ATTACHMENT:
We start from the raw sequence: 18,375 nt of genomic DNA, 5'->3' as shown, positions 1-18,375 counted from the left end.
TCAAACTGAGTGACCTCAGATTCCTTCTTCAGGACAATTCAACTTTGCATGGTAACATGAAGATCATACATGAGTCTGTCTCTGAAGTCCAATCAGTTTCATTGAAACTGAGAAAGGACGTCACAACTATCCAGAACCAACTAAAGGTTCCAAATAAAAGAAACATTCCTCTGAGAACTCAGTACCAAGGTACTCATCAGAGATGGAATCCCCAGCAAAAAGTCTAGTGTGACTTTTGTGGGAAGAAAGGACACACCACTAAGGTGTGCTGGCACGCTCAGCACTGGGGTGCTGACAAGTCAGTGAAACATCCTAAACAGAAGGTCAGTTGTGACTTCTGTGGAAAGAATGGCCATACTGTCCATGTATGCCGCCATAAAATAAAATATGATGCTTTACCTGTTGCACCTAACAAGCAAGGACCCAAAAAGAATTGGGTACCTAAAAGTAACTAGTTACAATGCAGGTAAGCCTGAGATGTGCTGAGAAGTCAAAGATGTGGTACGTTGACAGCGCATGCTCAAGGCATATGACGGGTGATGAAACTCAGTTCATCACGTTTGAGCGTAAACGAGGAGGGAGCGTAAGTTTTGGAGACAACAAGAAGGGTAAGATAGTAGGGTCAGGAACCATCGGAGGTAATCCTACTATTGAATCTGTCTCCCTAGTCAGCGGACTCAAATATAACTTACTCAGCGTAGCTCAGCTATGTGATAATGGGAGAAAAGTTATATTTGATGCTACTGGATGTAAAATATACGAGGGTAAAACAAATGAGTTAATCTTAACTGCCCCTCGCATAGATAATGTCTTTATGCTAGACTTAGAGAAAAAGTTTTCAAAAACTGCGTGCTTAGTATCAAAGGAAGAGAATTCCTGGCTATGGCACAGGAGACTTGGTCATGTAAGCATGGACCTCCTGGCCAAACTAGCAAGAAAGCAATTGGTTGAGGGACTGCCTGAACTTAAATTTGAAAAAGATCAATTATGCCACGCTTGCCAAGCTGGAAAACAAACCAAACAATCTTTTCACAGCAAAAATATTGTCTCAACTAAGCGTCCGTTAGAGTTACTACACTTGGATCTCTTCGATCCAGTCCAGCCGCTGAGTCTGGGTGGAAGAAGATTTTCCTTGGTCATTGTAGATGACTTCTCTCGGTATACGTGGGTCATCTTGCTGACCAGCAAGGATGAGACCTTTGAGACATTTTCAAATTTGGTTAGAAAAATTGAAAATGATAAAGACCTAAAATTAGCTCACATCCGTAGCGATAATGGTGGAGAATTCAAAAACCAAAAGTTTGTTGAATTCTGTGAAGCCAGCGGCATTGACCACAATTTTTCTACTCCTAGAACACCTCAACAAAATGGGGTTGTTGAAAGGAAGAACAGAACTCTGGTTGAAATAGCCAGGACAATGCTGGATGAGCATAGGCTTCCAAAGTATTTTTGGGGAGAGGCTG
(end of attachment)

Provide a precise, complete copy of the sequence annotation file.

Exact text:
We start from the raw sequence: 18,375 nt of genomic DNA, 5'->3' as shown, positions 1-18,375 counted from the left end.
TCAAACTGAGTGACCTCAGATTCCTTCTTCAGGACAATTCAACTTTGCATGGTAACATGAAGATCATACATGAGTCTGTCTCTGAAGTCCAATCAGTTTCATTGAAACTGAGAAAGGACGTCACAACTATCCAGAACCAACTAAAGGTTCCAAATAAAAGAAACATTCCTCTGAGAACTCAGTACCAAGGTACTCATCAGAGATGGAATCCCCAGCAAAAAGTCTAGTGTGACTTTTGTGGGAAGAAAGGACACACCACTAAGGTGTGCTGGCACGCTCAGCACTGGGGTGCTGACAAGTCAGTGAAACATCCTAAACAGAAGGTCAGTTGTGACTTCTGTGGAAAGAATGGCCATACTGTCCATGTATGCCGCCATAAAATAAAATATGATGCTTTACCTGTTGCACCTAACAAGCAAGGACCCAAAAAGAATTGGGTACCTAAAAGTAACTAGTTACAATGCAGGTAAGCCTGAGATGTGCTGAGAAGTCAAAGATGTGGTACGTTGACAGCGCATGCTCAAGGCATATGACGGGTGATGAAACTCAGTTCATCACGTTTGAGCGTAAACGAGGAGGGAGCGTAAGTTTTGGAGACAACAAGAAGGGTAAGATAGTAGGGTCAGGAACCATCGGAGGTAATCCTACTATTGAATCTGTCTCCCTAGTCAGCGGACTCAAATATAACTTACTCAGCGTAGCTCAGCTATGTGATAATGGGAGAAAAGTTATATTTGATGCTACTGGATGTAAAATATACGAGGGTAAAACAAATGAGTTAATCTTAACTGCCCCTCGCATAGATAATGTCTTTATGCTAGACTTAGAGAAAAAGTTTTCAAAAACTGCGTGCTTAGTATCAAAGGAAGAGAATTCCTGGCTATGGCACAGGAGACTTGGTCATGTAAGCATGGACCTCCTGGCCAAACTAGCAAGAAAGCAATTGGTTGAGGGACTGCCTGAACTTAAATTTGAAAAAGATCAATTATGCCACGCTTGCCAAGCTGGAAAACAAACCAAACAATCTTTTCACAGCAAAAATATTGTCTCAACTAAGCGTCCGTTAGAGTTACTACACTTGGATCTCTTCGATCCAGTCCAGCCGCTGAGTCTGGGTGGAAGAAGATTTTCCTTGGTCATTGTAGATGACTTCTCTCGGTATACGTGGGTCATCTTGCTGACCAGCAAGGATGAGACCTTTGAGACATTTTCAAATTTGGTTAGAAAAATTGAAAATGATAAAGACCTAAAATTAGCTCACATCCGTAGCGATAATGGTGGAGAATTCAAAAACCAAAAGTTTGTTGAATTCTGTGAAGCCAGCGGCATTGACCACAATTTTTCTACTCCTAGAACACCTCAACAAAATGGGGTTGTTGAAAGGAAGAACAGAACTCTGGTTGAAATAGCCAGGACAATGCTGGATGAGCATAGGCTTCCAAAGTATTTTTGGGGAGAGGCTG